Not occasionally, or if I have less sleep than normal.

Constantly, unrelentingly.  Always.

This is one of the most joyous parts of having M.S. (To be fair,  I felt constantly tired before the diagnosis, I just didn’t have an explanation then).

Fatigue is a funny thing.  I stumbled through yesterday morning, as if in a dream.  I had two chai teas (in an attempt to be more ‘with’ it — and was then sugar-high and jittery all day).  I struggled mightily to remember the end of Sunday night.  Not because I’d had too much wine, but because by the time Sunday began to wind down, I had crossed over from ‘normal’ fatigue to overwhelming, bodily-function-shutting-down fatigue.

Every day is a learning experience.  I think it probably is for everyone, but I’m much more tuned-in to it now.  I have to figure out the pieces of this puzzle in order to live as normal a life as possible.  And the fuzzy vision and tingling legs are significant M.S. factors, but really, the thing that has taken over my life is the fatigue.

In the most basic understanding that I have, multiple sclerosis is my body’s immune system mistakenly attacking my nervous system.  Probably because it’s so tired, it has no idea what is going on.  Being familiar with that feeling, it makes total sense.  But jokes aside, energy is constantly being used to fuel this mistaken battle in my body, leaving much less for other (also important) things.  So when you first get diagnosed, and doctors tell you to just keep living a normal life ~ that’s not the best advice.  Sadly.

What I’ve found is that the healthier I am, the less pressure I put on my body (to digest food, to be hydrated, to have enough rest, etc) the better I feel.  Now, my meds are a huge factor as well.  My meds shut down my crazily active immune system when it seemed to be wrecking my body every four to six weeks.  But keeping that calm consistent is two parts meds, and one part smart living.

Sometimes, I don’t realize that I’m maxing out my body’s capabilities and i have a morning like yesterday.  Sunday didn’t seem bad while I was living it.  But waking up with no memory of my evening and feeling as though I was walking through water the whole day … not the best.  Sometimes I feel tired and I get on my bike anyway, and I actually feel better (weirdly counter-intuitive and I’m still figuring it out).  I know routine is my friend.  I know water is my friend.  I know vegetables are my friends.  Alcohol is not.  Meat is not.  Staying up past 10pm is not.  But I haven’t really hit on a consistently winning formula yet. Sometimes we have a nice steak dinner and a bottle of wine, and I feel exactly the same as I do when I eat zucchini spirals and drink 90 ounces of water.  Other times…. not so much.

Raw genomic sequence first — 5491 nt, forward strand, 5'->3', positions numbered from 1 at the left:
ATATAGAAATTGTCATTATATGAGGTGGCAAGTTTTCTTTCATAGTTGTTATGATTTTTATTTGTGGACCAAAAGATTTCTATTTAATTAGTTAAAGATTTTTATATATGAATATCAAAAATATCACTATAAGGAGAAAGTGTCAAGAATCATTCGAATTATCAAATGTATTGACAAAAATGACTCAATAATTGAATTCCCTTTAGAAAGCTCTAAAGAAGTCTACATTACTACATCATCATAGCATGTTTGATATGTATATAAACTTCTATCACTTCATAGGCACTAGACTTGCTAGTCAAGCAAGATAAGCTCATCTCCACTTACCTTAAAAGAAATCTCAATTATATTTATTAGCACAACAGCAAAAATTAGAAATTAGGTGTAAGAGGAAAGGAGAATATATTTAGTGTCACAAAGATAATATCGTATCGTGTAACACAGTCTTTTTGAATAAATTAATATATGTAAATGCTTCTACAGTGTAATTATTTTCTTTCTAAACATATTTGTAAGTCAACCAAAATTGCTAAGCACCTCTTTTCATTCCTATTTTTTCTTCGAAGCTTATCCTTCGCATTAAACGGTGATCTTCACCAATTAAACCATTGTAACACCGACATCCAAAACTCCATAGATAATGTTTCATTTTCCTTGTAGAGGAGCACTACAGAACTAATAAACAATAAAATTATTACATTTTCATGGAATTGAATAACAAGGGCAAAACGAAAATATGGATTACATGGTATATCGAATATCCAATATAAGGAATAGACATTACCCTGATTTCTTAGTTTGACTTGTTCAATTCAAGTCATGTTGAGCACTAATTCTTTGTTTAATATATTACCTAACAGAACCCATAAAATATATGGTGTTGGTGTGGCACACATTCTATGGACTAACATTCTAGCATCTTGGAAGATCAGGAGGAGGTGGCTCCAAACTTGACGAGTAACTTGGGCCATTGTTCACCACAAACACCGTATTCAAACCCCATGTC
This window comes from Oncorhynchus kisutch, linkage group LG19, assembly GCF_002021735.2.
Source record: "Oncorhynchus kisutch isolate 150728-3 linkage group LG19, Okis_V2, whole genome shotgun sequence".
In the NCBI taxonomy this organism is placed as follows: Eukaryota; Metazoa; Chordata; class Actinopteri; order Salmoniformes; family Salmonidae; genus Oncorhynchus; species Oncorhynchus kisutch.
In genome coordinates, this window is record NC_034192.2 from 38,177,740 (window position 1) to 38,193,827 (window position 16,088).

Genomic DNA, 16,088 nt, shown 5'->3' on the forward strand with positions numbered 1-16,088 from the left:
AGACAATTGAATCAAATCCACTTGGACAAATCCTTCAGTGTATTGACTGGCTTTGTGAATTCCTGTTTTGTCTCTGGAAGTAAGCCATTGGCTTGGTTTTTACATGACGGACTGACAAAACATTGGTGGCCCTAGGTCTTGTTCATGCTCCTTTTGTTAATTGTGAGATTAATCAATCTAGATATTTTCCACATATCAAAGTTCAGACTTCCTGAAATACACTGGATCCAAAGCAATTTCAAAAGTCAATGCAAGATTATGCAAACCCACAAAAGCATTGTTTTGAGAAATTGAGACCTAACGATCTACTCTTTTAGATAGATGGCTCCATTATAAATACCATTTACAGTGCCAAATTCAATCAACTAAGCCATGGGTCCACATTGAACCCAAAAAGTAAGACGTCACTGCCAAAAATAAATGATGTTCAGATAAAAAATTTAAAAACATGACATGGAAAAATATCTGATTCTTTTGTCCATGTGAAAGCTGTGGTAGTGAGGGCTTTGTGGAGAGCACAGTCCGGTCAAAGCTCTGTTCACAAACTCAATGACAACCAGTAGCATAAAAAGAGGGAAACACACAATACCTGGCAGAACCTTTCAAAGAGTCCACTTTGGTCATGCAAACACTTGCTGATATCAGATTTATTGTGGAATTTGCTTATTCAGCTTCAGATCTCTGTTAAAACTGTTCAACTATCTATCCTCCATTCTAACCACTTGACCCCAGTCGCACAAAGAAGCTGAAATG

And managing the vision and the numbness is much easier than managing the fatigue.  I can’t seem to figure out what works.  Some nights I sleep for eight hours.  Other nights I get up every two hours to use the bathroom.  Some nights I am out like shout.  Other nights I lie awake trying to calm my mind.  Sometimes I am burning up and sweating through my pajamas and sheets.  Other nights I pile on blankets in an attempt to get warm.  Nothing ever feels consistent.

Sometimes I worry about how my work schedule with the pressure and stress affect my body. Whether it’s a major factor when I get cotton brain.  I wonder if that’s why the bike helps even when I feel tired — it alleviates the tension gripping my body.

Mostly I just push through.  Having M.S. means learning to live with the fatigue.  It means participating in events or attending parties even if sleeping seems vastly preferable.  Because the sleep never alleviates the overwhelming tiredness.  The tiredness is a constant companion.  You have to break through to the other side; learn how to live with it.  How to function within it’s limitations.  It’s about both learning how to say no and learning how to say yes.  Learning how to prioritize.  Recognizing the signals your body sends you.  (I am not very good at this yet, but I’m getting better).

a few days of magic

We checked the weather pretty consistently leading up to our trip to Iceland.  The forecast was gloomily unwavering ~ 53 degree high with 70% chance of rain every day we were there.  I wasn’t too concerned.  I don’t like hot weather and rain doesn’t especially bother me (it more so bothers my naturally curly hair, but ce la vie when in Iceland, yes?).

So it was a super surprise that our last few days were filled with sunshine.  The golden glow of the sun makes Iceland even more magical than it is in the grayness.

We arrived at six a.m. last Friday morning, and after getting our rental car (a cute little VW Polo with heated seats!) we made our way down route 41 from Keflavik to Reykjavik.  It felt oddly surreal.  To begin, our flight had been somewhat painful ~ neither of us had ever done a transatlantic discount flight, and let me tell you, Wow Airlines is discount. So we were tired.  There had been several delays for various, increasingly absurd reasons, and then no pillows, no water or snacks … and a fellow passenger who insisted on keeping her window open, allowing bright sunlight to stream into the cabin the whole flight.